Discussion in 'Latest ME/CFS Research' started by Wildcat, Apr 10, 2012.
Who is financing this study?
Why do they bother doing the same trials without testing anything new. This study could be break new ground if they made a few basic modifications - eg use actometers to see if GET is associated with activity increases vs activity substitution.
Could complaints of how bad this study is going to be, be directed to whoever is funding it?? Could we get whoever funds it.. make the ones doing study use actometers? (did I use wrong word earlier?), to help assess improvement instead of subjective thoughts.
I dont think we'd be able to get the study stopped but maybe we can make them to be forced into doing the study better.
Why has psychriatry got so much money to waste to be able to do what is almost repeat studies over and over? If these studies need to go ahead.. well can we make them be forced to make the studies better and possibly prove that these therapies dont work well at all.
These studies if they were all set up right, could actually be to our advantage to show what isnt working good.
One thing I would query from my own experience is any limited (timewise) study of patients. In early days it seemed a good idea (and by my GP) to have a course with an Osteopath - indeed things did seem to improve, muscles eased and capacities to walk crept up. After about 8 weeks I had an enormous crash - very unwell and back to bed in a worse situation than before. My Osteopath declined further treatment all too aware she did not understand the whole illness. Peter White et al should admit their ignorance in the matter too.
I think it's pretty well documented relapses can occur over a period of time usually linked to overactivity. Contrary to CBTists it's trying too hard and even worse symptoms follow.......to passing out 3 times ...... now how would that rate on their scales. Are these people thick.
Mr White needs a taste of his own medicine
From Roy on MECFS Forums:
Prof White's Six Steps:
1. You put your right foot in.
2. You put your right foot out.
3. You put your right foot in.
4. And you shake it all about.
5. You do the Hokey-Pokey.
6. And you turn yourself around.
That's what it's all about!
Hehe SilverbladeTE. This is how CFS patients should look after 12 months of GET if the deconditioning hypothesis was accurate:
I would like to see White et al follow the GET protocol for 12 months. Accordingly, since there is no pathology there shouldn't be any reason why they can't increase their activity about 10-20% every 1-2 weeks. After 12 months they should be able to work 100 hours per week and jog 20 miles on the beach every day, unless of course they are stuck in a vicious cycle of fear-avoidance / belief that activity is harmful, deconditioning, symptom hypervigilance, somatic attributions, poor motivation, depression, stress, secondary gain ("playing the sick role"), etc.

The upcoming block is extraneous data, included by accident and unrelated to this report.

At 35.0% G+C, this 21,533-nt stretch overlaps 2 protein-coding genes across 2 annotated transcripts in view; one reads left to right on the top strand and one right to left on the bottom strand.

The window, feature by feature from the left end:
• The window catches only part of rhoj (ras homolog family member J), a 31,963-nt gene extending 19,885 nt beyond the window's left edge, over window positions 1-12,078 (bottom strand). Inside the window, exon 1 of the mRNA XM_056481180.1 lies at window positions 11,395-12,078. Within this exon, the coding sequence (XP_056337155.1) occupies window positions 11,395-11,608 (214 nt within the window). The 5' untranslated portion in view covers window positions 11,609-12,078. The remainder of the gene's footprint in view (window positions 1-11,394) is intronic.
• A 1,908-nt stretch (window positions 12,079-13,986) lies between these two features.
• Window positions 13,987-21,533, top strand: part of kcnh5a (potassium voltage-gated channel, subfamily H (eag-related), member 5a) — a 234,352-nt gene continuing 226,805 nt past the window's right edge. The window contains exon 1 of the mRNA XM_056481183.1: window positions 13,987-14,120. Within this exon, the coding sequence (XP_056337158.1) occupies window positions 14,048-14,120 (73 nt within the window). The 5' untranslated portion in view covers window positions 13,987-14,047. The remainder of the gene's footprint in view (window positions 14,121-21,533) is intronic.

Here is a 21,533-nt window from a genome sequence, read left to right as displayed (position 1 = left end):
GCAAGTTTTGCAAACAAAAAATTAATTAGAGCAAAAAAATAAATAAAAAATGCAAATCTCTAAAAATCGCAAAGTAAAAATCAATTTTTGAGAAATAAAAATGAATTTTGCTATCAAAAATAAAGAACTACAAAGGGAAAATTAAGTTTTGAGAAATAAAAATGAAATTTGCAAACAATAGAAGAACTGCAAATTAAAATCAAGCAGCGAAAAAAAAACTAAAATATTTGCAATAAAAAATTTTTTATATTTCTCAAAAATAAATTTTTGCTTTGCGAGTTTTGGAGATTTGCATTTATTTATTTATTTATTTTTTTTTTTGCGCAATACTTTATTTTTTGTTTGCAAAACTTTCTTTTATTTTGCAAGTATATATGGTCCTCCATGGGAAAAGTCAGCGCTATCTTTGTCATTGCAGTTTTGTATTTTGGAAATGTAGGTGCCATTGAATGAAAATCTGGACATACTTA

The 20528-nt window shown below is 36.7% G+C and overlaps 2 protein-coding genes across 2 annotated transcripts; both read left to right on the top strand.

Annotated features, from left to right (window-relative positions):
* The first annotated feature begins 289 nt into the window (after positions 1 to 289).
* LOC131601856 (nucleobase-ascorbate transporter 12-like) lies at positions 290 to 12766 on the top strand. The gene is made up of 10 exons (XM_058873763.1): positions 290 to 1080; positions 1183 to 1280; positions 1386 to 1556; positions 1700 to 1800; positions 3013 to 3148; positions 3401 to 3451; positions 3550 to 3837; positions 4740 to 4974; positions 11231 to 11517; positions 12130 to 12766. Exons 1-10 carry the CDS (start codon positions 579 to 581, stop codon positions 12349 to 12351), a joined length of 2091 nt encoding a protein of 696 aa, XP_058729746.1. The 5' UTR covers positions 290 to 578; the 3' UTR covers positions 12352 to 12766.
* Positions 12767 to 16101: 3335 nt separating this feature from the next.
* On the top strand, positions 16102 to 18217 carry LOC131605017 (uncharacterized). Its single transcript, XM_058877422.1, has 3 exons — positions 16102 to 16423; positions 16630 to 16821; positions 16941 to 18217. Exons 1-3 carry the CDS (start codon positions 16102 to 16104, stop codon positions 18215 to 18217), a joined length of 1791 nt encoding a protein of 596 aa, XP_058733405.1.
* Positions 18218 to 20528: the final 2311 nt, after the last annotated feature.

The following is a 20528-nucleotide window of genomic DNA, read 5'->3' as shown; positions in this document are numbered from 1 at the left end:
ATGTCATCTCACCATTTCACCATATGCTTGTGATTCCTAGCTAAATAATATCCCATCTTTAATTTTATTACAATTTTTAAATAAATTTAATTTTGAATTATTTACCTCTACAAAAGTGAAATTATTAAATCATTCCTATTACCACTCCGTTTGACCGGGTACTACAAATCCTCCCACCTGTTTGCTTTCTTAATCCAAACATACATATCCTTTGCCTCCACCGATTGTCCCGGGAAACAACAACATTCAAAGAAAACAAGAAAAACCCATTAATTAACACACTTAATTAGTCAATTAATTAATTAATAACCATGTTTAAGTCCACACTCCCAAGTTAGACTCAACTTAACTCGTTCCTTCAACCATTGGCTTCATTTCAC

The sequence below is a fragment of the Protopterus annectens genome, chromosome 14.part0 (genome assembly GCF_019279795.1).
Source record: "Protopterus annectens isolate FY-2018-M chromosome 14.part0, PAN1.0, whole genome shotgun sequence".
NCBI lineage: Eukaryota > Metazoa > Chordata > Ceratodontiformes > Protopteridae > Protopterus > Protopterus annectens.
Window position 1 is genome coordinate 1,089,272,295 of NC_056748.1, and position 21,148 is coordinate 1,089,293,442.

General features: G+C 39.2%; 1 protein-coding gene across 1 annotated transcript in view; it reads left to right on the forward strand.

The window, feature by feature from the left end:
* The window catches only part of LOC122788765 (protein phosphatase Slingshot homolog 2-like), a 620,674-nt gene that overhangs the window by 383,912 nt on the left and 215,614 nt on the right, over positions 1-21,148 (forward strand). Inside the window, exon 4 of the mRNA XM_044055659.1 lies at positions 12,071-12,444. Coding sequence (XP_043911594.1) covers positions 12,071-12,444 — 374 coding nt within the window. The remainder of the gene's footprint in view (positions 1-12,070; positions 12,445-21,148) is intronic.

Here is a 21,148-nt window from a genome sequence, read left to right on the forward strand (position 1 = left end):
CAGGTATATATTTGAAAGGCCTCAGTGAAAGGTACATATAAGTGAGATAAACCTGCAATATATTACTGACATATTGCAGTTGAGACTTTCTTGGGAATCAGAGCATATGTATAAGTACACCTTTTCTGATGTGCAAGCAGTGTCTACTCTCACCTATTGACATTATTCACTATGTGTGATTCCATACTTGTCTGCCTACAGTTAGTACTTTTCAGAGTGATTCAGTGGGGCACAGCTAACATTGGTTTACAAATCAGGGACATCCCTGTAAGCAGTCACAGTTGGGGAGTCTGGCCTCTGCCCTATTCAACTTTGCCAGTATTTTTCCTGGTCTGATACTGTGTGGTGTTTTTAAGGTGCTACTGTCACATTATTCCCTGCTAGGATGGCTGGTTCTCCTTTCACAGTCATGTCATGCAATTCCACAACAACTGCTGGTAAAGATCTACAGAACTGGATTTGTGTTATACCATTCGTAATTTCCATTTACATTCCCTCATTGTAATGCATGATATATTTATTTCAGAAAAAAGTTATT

'The relatively objective'...?
'The more objective'...?
Any such results would have been pushed out front and centre. They are very conspicuous in their absence.
That was the best result from the 'objective' measures. Says it all.
This point needs to be repeated loudly until the relevant ears bleed.
The six minute walking test has been discredited on basic science, at least for ME, since about 2006, and every year the case against such simplistic tests keeps mounting. The exercise physiology findings do that. While in nearly all cases any exercise test is repeatable, it is an established finding that tests with us are not repeatable. That lack of repeatability due to a physiologically proven crash in the aerobic capacity is very strong evidence that the six minute walking test is a very bad measure to use for ME. An actometer at least measures our capacity over time. Bye, Alex
Sounds like another cut-price airline.
Thousands left stranded at the terminal with no hope of getting anywhere. But the fat cats always get their pay-off.
This link from MRC on Peter White was published in another thread.
Does anybody know which the 3 MRC Grants mentioned are?
Is GETSET financed by MRC?
This is a very good point, that underscores the misleading information from "one time" testing of strength or even endurance in patients with fatigable disorders.
This is also, I think, at the core of the disbelief that accompanies such diseases. (not only ME ).
It is based on the assumption (which is true for healthy people or even very ill people but with more fixed diseases) that if you are able to walk a certain distance, lift a certain object or do a certain task now, this is a good measurement of your global ability.
Obviously if you don't repeat what you did before, you are "not putting enough effort" (due to some ill defined "sub-conscious problems) or plain malingering.
You are right that proper physiological testing will reveal the true problem, but who does that on a regular basis?
And even if it is done, it will be ignored by most physicians, who don't understand it and therefore think it is obviously not important.
In general I believe that when people use terms like "subconscious" or "silent killer" or any other invisible and impossible to prove or disprove statements, they either have some hidden agenda or try to hide their ignorance (which many times goes with a good dose of arrogance), or totally lack insight of their true knowledge and abilities. More times than not their theories (which they are usually very passionate about) are proven wrong.
It's a very bad combination when such people are given too much power.
But, unfortunately many of them are very charismatic and convincing and therefore reach powerful positions.
Things start to change only after they have managed to create a significant amount of damage.
You can find them in medicine, science, politics. They never let the facts confuse them or make them change their mind.
In fact many of them could fit the DSM-IV definition of narcissistic personality disorder.
Which research do you have in mind? I'm not sure I've seen any studies that correspond in intensity to a 6MWT, though I do agree that a more useful test of capability would involve repeatability over time and measures of PEM.
Hi oceanblue, it is well established that capacity is not repeatable on two days running. This discredits the entire basis of the 6MWT as it presumes repeatability. I am referring to the Pacific Labs studies, plus the Lights, plus the possibility that NADPH gives a spot test on fatigue/capacity. The NADPH finding gives us, potentially if it can be validated this way, an easy blood test to replace the exercise testing. It would be nice if Pacific Labs could test this - the first day testing is still required, but the second day would be just a blood test if this is validated. In addition once this measure has been validated (presuming its not a flop) then we can test both severe and very severe patients as well. I think there is a thread on this on PR somewhere (it also relates to mitochondria, oxidative stress and methylation) but here is the paper (which may be dodgy as its from Wichita, I am not sure):